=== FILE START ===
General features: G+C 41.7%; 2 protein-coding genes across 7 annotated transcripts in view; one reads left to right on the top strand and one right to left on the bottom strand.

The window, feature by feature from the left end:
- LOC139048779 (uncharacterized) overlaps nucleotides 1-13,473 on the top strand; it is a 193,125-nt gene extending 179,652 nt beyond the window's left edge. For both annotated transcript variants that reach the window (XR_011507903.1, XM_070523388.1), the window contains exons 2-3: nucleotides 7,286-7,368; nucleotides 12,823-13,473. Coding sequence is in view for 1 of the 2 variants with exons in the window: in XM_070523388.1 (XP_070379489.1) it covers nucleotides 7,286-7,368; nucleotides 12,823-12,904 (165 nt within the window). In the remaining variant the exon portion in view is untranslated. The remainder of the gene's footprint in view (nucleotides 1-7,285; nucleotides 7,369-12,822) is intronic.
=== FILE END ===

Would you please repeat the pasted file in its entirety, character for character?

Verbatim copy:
General features: G+C 41.7%; 2 protein-coding genes across 7 annotated transcripts in view; one reads left to right on the top strand and one right to left on the bottom strand.

The window, feature by feature from the left end:
- LOC139048779 (uncharacterized) overlaps nucleotides 1-13,473 on the top strand; it is a 193,125-nt gene extending 179,652 nt beyond the window's left edge. For both annotated transcript variants that reach the window (XR_011507903.1, XM_070523388.1), the window contains exons 2-3: nucleotides 7,286-7,368; nucleotides 12,823-13,473. Coding sequence is in view for 1 of the 2 variants with exons in the window: in XM_070523388.1 (XP_070379489.1) it covers nucleotides 7,286-7,368; nucleotides 12,823-12,904 (165 nt within the window). In the remaining variant the exon portion in view is untranslated. The remainder of the gene's footprint in view (nucleotides 1-7,285; nucleotides 7,369-12,822) is intronic.